Utah War: U.S. Government Versus Mormon Settlers
The federal expedition into Utah Territory in 1857-58, which pitted President James Buchanan's U.S. Army against Brigham Young's Nauvoo Legion, was largely a bloodless affair, but misjudgments, embarrassments and expenses abounded.
By D.G. Littleford
It was a good war. "Killed, none; wounded, none; fooled, everybody,"
reported a correspondent of the New York Herald. The incident of 1857-58
known as the Utah Expedition, the Utah War or Buchanan's Blunder was a collision
of territorial self-determination against a federal government already faced with
insubordination in Kansas and its Southern states. When President James Buchanan
decided to flex federal muscle against Utah Territory and "the Mormon problem,"
he ignited a full rebellion that, before it was all over, embarrassed the military
arm of the young republic and confounded the president.
When Brigham Young, with the first Mormon pioneers, set foot on the spacious
Salt Lake Valley floor on July 24, 1847, he boasted that if they could have just
10 years of peace, they would ask no odds of the devil or Uncle Sam. The young
religion that taught continuing revelation had already experienced a turbulent
17-year history. By the time the Latter-day Saints sought refuge in the Rocky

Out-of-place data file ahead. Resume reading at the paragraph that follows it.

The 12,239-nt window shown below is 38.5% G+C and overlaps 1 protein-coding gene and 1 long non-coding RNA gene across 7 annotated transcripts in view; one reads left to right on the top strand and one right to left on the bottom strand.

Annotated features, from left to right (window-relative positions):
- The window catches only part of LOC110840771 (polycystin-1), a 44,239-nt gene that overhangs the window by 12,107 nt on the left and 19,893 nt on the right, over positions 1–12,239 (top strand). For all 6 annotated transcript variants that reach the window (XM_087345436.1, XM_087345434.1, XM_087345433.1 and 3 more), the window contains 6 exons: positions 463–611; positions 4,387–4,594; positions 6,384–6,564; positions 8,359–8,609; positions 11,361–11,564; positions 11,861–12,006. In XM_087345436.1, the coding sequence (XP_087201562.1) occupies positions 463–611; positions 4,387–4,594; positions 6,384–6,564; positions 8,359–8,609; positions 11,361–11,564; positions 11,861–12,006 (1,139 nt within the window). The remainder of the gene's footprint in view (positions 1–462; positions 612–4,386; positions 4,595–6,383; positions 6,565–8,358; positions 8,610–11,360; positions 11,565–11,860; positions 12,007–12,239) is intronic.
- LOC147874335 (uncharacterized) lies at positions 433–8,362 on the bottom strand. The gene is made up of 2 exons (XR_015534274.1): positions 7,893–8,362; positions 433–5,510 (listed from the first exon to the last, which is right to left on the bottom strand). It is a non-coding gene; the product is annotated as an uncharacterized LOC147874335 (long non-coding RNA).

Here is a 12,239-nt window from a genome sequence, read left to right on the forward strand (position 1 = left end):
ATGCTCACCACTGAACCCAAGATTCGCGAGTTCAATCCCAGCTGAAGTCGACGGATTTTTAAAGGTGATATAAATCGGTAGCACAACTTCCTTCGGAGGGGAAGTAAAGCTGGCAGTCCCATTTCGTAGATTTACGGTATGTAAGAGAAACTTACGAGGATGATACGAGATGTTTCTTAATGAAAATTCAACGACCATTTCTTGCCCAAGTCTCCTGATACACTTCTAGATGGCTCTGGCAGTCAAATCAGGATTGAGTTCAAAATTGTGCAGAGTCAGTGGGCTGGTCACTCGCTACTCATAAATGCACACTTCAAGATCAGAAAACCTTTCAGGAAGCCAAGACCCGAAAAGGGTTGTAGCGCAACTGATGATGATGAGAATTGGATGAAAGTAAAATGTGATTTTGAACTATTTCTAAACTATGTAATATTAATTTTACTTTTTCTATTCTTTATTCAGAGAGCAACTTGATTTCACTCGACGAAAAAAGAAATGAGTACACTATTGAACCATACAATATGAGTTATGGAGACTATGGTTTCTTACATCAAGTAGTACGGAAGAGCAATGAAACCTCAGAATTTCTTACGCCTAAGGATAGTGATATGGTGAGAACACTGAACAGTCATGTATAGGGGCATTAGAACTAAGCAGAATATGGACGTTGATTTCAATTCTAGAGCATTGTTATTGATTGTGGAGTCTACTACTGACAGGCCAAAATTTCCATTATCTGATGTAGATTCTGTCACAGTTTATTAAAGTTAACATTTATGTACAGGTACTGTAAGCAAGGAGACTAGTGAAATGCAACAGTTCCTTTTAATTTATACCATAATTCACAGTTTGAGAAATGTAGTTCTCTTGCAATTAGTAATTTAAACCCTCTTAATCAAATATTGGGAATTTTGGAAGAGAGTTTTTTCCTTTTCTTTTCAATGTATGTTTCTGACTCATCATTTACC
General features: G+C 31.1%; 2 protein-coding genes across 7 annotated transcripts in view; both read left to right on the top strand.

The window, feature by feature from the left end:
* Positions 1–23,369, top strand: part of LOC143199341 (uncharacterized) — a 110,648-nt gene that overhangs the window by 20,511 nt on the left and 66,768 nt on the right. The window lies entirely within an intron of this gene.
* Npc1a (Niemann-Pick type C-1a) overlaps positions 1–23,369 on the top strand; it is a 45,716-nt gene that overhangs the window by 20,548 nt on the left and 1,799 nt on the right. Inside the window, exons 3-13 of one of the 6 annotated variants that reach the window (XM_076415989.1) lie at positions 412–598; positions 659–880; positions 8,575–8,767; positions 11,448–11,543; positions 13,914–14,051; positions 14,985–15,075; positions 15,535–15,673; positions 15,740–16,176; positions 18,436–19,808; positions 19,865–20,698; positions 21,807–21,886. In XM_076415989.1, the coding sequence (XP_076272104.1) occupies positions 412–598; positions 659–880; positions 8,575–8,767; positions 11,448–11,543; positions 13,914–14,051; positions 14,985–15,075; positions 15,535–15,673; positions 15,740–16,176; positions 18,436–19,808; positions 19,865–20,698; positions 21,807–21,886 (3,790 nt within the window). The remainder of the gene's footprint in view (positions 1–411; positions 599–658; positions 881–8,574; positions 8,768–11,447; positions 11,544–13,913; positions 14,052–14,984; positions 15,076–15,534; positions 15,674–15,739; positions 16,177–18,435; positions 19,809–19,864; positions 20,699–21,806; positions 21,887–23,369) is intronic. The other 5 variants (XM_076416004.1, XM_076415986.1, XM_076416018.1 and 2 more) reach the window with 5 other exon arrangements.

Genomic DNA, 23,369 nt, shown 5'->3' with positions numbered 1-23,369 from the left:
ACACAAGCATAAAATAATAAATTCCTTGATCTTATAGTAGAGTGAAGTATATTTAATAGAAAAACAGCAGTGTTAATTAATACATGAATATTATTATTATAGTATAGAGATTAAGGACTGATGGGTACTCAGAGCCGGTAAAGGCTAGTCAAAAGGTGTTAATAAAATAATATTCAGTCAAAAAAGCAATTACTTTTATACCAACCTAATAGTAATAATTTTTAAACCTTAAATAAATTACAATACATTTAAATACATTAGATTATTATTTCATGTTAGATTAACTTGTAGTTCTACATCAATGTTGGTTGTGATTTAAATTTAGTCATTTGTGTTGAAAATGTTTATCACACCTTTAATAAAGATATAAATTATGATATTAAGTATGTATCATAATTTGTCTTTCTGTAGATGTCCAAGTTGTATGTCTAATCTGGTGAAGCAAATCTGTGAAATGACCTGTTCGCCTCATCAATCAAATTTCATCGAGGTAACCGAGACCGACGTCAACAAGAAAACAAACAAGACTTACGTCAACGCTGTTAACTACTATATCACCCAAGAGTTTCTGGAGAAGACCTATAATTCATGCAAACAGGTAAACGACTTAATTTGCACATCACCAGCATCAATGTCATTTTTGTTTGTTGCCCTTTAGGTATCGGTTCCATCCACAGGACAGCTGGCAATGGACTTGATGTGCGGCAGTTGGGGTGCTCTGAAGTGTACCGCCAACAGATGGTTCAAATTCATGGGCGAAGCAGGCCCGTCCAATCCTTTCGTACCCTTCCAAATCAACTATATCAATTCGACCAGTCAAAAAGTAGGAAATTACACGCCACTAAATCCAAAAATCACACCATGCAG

Mountain wilderness, some members had been driven from their homes as many as
four times. It was, curiously, 10 years to the day--on July 24, 1857--that
Young received word that an American army was on its way to Utah Territory.
The news was not altogether unexpected. Utah was a difficult post for federal
territorial appointees. Mormon polygamy and theocratic tendencies were viewed
by much of the country as peculiar and un-American. On the other hand, the federally
appointed judges and other agents chosen from outside their community were an
annoyance to the Mormons, whose petition for statehood was repeatedly refused.
President Millard Fillmore had made a small concession, appointing Brigham Young
as Utah's territorial governor.
Judge William W. Drummond was particularly obnoxious to Salt Lake society.
He lectured polygamists for their immoral lifestyle while he was cohabitating
with another man's wife. Of even greater irritation, Drummond, along with
Judges George P. Stiles and John F. Kinney, all sought to recoup federal jurisdiction
from Utah's probate courts, which the Mormons had been creatively using
to circumvent federal authority.
The stormy relationships climaxed when Utah lawyers broke into Stiles'
office in protest and pretended to burn court documents and law books in the privy
out back. One by one, Drummond, Stiles and Kinney each packed his bags and headed
back to Washington, declaring in scathing letters that they had barely escaped
Utah with their lives. President Buchanan thought he should do something. Appointing
a new territorial governor and new federal judges, and sending in 2,500 troops
seemed like a good solution.
Instructions from General-in-Chief Winfield Scott to General William S. Harney
on June 29, 1857, stated that the troops under Harney's command were to
be a posse comitatus, and that "in no case will you, your officers or men,
attack any body of citizens whatever, except on such requisition or summons, or
in sheer self-defense."